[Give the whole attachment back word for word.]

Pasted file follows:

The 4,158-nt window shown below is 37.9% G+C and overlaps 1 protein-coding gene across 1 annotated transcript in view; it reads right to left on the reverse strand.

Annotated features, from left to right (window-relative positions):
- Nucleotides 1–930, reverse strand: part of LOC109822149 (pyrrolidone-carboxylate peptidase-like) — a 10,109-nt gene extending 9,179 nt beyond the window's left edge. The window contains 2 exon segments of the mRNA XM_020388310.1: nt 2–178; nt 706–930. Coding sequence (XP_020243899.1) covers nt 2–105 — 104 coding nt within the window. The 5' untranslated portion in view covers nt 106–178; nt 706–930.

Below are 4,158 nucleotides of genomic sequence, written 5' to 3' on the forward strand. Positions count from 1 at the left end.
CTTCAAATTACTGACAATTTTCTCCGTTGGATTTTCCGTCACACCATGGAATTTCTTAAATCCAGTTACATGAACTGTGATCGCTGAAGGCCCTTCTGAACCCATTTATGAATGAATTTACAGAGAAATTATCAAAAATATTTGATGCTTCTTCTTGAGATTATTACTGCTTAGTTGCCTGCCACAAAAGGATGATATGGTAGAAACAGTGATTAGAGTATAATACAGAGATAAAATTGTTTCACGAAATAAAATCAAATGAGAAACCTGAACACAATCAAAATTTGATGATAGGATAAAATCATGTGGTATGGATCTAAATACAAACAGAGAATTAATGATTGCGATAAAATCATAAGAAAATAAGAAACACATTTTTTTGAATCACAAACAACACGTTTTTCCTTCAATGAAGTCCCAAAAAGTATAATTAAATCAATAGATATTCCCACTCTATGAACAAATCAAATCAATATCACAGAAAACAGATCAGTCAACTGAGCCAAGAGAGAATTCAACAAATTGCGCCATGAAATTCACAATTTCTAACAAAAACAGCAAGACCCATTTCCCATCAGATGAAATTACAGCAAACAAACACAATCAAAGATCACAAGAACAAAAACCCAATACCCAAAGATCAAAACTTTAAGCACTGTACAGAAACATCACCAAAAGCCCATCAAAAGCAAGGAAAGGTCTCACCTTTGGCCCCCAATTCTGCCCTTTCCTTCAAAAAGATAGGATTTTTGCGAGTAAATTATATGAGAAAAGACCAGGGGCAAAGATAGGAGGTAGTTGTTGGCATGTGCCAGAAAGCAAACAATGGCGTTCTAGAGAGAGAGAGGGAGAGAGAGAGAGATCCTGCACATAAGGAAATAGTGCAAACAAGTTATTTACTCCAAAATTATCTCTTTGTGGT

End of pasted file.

The 4,158-nt window shown below is 37.9% G+C and overlaps 1 protein-coding gene across 1 annotated transcript in view; it reads right to left on the reverse strand.

Annotated features, from left to right (window-relative positions):
- Nucleotides 1–930, reverse strand: part of LOC109822149 (pyrrolidone-carboxylate peptidase-like) — a 10,109-nt gene extending 9,179 nt beyond the window's left edge. The window contains 2 exon segments of the mRNA XM_020388310.1: nt 2–178; nt 706–930. Coding sequence (XP_020243899.1) covers nt 2–105 — 104 coding nt within the window. The 5' untranslated portion in view covers nt 106–178; nt 706–930.

Below are 4,158 nucleotides of genomic sequence, written 5' to 3' on the forward strand. Positions count from 1 at the left end.
CTTCAAATTACTGACAATTTTCTCCGTTGGATTTTCCGTCACACCATGGAATTTCTTAAATCCAGTTACATGAACTGTGATCGCTGAAGGCCCTTCTGAACCCATTTATGAATGAATTTACAGAGAAATTATCAAAAATATTTGATGCTTCTTCTTGAGATTATTACTGCTTAGTTGCCTGCCACAAAAGGATGATATGGTAGAAACAGTGATTAGAGTATAATACAGAGATAAAATTGTTTCACGAAATAAAATCAAATGAGAAACCTGAACACAATCAAAATTTGATGATAGGATAAAATCATGTGGTATGGATCTAAATACAAACAGAGAATTAATGATTGCGATAAAATCATAAGAAAATAAGAAACACATTTTTTTGAATCACAAACAACACGTTTTTCCTTCAATGAAGTCCCAAAAAGTATAATTAAATCAATAGATATTCCCACTCTATGAACAAATCAAATCAATATCACAGAAAACAGATCAGTCAACTGAGCCAAGAGAGAATTCAACAAATTGCGCCATGAAATTCACAATTTCTAACAAAAACAGCAAGACCCATTTCCCATCAGATGAAATTACAGCAAACAAACACAATCAAAGATCACAAGAACAAAAACCCAATACCCAAAGATCAAAACTTTAAGCACTGTACAGAAACATCACCAAAAGCCCATCAAAAGCAAGGAAAGGTCTCACCTTTGGCCCCCAATTCTGCCCTTTCCTTCAAAAAGATAGGATTTTTGCGAGTAAATTATATGAGAAAAGACCAGGGGCAAAGATAGGAGGTAGTTGTTGGCATGTGCCAGAAAGCAAACAATGGCGTTCTAGAGAGAGAGAGGGAGAGAGAGAGAGATCCTGCACATAAGGAAATAGTGCAAACAAGTTATTTACTCCAAAATTATCTCTTTGTGGT